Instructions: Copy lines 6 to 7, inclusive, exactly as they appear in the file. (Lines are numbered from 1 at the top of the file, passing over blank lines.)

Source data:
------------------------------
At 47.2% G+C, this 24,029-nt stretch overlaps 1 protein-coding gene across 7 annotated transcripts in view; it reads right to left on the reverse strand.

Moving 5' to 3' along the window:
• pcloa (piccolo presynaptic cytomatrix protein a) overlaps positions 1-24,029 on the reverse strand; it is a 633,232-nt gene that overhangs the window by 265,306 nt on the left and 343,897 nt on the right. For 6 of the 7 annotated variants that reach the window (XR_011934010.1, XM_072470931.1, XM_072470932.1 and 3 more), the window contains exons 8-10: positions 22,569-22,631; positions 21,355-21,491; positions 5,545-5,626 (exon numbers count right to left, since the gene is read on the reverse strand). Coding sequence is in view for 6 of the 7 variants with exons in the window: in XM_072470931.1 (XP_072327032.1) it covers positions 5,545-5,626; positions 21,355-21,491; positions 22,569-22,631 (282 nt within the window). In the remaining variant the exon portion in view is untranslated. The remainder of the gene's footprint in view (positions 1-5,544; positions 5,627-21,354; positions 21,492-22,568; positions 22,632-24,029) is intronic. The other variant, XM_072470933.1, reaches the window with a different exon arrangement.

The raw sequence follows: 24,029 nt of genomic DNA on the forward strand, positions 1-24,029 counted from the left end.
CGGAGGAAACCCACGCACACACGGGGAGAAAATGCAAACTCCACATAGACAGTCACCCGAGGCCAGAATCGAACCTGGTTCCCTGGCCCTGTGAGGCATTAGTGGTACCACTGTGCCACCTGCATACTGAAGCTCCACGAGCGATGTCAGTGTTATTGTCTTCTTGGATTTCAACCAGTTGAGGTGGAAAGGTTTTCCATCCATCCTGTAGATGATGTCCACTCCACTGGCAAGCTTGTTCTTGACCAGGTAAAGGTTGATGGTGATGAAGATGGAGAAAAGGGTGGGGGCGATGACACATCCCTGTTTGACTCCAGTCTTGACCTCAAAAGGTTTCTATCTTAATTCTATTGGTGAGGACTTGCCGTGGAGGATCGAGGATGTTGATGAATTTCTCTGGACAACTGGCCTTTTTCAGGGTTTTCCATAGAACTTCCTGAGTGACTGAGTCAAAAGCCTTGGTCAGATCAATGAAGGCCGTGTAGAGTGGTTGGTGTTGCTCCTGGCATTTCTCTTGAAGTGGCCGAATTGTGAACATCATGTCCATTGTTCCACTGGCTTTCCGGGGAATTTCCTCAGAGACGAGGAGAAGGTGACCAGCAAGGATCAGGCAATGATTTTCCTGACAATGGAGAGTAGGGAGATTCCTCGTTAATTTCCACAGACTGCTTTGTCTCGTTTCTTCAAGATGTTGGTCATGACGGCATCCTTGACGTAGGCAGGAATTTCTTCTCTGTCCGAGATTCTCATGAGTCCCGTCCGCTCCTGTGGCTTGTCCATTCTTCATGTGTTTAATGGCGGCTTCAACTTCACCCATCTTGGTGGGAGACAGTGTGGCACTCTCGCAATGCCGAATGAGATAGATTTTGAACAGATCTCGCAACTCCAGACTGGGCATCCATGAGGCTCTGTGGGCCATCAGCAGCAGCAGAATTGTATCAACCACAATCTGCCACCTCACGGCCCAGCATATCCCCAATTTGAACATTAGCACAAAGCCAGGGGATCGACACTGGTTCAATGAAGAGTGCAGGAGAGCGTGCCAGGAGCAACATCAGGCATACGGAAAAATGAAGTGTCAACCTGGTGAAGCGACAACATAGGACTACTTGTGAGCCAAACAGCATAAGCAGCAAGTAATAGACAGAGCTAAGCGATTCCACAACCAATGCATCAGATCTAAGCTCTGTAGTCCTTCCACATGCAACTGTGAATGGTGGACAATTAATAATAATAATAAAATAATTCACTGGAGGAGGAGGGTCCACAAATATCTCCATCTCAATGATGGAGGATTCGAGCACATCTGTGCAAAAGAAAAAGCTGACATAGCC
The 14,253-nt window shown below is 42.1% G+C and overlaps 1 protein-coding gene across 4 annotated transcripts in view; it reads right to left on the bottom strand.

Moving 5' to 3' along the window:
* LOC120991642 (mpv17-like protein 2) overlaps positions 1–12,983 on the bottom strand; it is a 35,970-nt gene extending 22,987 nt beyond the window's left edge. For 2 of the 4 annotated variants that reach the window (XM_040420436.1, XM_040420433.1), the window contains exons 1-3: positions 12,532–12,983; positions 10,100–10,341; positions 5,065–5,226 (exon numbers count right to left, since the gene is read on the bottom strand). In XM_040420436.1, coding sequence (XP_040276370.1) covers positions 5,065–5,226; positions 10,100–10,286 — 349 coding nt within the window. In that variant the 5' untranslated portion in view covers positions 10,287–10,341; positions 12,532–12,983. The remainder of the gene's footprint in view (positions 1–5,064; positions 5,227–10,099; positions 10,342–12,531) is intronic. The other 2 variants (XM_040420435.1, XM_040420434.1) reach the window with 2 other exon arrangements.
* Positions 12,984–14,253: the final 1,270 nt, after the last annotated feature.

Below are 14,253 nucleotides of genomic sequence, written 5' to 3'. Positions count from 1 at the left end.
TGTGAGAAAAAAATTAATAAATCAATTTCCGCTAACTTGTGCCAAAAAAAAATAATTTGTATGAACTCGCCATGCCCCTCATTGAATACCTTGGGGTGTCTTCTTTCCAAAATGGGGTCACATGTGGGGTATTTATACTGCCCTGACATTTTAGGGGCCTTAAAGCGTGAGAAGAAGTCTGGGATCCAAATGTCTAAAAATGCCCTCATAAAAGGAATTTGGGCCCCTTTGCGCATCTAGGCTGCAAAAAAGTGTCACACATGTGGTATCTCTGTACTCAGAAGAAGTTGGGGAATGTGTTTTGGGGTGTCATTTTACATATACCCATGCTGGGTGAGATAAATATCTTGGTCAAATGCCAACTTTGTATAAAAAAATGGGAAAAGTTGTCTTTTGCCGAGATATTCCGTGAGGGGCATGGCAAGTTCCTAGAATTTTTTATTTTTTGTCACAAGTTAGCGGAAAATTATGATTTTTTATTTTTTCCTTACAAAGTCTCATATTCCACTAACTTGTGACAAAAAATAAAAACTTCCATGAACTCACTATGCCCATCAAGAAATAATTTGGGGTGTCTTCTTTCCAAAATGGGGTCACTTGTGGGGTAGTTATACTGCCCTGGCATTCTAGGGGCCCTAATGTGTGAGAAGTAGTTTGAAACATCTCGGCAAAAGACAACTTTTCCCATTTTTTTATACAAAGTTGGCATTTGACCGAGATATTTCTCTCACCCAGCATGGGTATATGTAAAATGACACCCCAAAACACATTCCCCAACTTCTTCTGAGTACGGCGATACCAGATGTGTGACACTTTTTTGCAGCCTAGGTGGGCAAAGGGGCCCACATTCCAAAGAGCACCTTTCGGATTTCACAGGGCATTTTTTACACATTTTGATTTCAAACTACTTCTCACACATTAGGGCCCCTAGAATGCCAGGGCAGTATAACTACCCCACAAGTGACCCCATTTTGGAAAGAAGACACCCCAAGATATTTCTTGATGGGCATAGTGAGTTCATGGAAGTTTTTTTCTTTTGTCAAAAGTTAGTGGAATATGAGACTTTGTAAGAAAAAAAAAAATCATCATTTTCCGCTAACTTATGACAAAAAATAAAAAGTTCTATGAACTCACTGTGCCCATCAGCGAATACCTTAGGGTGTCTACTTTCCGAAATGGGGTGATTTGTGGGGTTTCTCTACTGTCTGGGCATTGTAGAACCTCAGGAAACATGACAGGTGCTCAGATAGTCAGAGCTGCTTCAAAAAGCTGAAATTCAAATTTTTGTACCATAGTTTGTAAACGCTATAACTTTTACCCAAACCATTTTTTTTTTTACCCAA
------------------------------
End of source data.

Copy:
The 14,253-nt window shown below is 42.1% G+C and overlaps 1 protein-coding gene across 4 annotated transcripts in view; it reads right to left on the bottom strand.

Moving 5' to 3' along the window: